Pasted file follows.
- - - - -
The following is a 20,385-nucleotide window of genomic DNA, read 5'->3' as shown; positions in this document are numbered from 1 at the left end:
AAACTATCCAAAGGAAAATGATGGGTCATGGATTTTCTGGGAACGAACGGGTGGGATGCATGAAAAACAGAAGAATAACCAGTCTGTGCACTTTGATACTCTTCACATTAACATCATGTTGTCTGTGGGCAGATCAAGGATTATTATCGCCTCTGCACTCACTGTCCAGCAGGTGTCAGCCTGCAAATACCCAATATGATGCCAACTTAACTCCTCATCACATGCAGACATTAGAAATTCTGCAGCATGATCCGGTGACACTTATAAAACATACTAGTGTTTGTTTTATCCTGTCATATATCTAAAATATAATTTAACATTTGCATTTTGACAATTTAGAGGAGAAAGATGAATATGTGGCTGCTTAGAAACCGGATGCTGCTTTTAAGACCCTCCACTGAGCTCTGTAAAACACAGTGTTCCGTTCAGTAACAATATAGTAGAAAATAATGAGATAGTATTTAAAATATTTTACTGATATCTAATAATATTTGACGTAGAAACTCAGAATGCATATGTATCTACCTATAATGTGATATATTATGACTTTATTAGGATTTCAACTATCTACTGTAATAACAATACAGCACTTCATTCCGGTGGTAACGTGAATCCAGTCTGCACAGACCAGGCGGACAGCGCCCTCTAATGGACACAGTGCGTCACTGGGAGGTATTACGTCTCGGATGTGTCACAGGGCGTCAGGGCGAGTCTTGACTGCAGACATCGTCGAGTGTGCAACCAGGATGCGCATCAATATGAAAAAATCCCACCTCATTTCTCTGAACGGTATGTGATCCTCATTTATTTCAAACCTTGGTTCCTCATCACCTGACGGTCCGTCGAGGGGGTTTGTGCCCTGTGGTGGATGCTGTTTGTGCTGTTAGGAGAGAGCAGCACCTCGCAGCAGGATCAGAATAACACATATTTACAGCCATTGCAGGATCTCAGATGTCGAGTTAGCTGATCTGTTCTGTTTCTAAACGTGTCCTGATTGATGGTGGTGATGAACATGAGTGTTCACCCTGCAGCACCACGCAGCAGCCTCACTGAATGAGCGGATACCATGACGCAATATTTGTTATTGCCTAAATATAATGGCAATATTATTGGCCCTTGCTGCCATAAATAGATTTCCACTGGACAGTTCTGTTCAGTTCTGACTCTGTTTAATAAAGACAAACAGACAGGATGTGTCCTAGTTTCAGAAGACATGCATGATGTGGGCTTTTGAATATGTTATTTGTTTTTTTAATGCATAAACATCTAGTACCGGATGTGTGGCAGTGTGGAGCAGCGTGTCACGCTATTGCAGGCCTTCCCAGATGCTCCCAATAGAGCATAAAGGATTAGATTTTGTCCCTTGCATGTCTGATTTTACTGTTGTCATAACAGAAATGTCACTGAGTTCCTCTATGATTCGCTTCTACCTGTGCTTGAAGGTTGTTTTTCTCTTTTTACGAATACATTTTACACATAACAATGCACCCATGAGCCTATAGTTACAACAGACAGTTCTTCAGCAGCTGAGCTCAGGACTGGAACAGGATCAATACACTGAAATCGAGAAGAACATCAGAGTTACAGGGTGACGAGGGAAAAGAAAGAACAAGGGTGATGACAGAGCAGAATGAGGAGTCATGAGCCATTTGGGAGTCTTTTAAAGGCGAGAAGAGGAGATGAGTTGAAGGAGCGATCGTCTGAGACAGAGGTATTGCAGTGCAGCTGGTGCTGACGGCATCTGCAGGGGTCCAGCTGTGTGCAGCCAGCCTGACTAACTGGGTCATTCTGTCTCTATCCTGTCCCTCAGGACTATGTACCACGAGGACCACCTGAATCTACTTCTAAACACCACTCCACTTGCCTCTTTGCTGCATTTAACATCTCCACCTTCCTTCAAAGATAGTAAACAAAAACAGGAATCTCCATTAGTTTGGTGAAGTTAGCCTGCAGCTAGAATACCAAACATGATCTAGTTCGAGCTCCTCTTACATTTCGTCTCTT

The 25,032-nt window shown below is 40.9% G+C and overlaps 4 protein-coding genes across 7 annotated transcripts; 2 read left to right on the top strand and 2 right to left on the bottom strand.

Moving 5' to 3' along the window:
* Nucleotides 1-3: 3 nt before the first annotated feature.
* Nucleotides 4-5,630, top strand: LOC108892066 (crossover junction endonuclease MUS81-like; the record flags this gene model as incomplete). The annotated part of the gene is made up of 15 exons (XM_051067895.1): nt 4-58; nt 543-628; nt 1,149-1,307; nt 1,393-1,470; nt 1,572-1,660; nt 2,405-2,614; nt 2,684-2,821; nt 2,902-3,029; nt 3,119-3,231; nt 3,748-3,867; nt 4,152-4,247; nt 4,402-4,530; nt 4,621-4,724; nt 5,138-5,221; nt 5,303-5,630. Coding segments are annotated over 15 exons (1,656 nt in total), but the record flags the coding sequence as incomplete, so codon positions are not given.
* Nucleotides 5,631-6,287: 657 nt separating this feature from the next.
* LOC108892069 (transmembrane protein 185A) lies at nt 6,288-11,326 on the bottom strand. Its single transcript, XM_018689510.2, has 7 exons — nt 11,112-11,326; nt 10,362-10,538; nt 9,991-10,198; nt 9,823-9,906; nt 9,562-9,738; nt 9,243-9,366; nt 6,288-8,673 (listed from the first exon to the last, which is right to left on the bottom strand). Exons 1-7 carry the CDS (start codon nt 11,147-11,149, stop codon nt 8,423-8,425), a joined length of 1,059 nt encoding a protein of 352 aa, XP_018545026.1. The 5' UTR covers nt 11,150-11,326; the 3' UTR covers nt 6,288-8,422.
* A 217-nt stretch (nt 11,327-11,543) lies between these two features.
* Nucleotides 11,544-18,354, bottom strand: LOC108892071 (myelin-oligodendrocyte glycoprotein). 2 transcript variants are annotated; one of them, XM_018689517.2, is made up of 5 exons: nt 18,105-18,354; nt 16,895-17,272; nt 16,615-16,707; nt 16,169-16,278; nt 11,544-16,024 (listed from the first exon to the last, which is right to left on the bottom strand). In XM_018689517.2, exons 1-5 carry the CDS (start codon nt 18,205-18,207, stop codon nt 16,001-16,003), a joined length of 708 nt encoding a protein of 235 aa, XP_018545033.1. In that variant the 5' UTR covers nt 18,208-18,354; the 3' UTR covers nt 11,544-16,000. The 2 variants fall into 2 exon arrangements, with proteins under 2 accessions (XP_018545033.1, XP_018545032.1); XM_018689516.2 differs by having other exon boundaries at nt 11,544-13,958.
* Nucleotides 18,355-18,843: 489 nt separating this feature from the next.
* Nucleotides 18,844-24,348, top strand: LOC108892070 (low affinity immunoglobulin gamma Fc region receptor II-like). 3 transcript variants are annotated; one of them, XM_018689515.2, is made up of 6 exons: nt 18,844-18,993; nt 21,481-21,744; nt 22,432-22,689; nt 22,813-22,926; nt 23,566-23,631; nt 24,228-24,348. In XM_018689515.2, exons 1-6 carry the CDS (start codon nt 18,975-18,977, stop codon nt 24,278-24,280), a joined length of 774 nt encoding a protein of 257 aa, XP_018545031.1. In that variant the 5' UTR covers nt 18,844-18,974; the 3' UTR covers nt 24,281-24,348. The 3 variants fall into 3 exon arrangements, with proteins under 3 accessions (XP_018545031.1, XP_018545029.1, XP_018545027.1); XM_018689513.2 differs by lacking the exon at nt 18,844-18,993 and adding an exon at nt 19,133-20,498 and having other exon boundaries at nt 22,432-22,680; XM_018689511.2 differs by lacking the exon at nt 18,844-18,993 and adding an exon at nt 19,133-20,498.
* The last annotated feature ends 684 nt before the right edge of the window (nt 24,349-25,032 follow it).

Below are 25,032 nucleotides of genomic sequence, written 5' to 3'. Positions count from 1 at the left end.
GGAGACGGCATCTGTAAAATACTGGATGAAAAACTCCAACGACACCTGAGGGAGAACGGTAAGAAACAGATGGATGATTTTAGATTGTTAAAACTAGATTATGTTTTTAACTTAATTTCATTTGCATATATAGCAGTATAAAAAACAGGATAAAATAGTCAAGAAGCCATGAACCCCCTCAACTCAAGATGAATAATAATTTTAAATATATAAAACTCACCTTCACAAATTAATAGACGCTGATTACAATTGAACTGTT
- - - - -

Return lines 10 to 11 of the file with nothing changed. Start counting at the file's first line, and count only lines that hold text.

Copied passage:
* Nucleotides 11,544-18,354, bottom strand: LOC108892071 (myelin-oligodendrocyte glycoprotein). 2 transcript variants are annotated; one of them, XM_018689517.2, is made up of 5 exons: nt 18,105-18,354; nt 16,895-17,272; nt 16,615-16,707; nt 16,169-16,278; nt 11,544-16,024 (listed from the first exon to the last, which is right to left on the bottom strand). In XM_018689517.2, exons 1-5 carry the CDS (start codon nt 18,205-18,207, stop codon nt 16,001-16,003), a joined length of 708 nt encoding a protein of 235 aa, XP_018545033.1. In that variant the 5' UTR covers nt 18,208-18,354; the 3' UTR covers nt 11,544-16,000. The 2 variants fall into 2 exon arrangements, with proteins under 2 accessions (XP_018545033.1, XP_018545032.1); XM_018689516.2 differs by having other exon boundaries at nt 11,544-13,958.
* Nucleotides 18,355-18,843: 489 nt separating this feature from the next.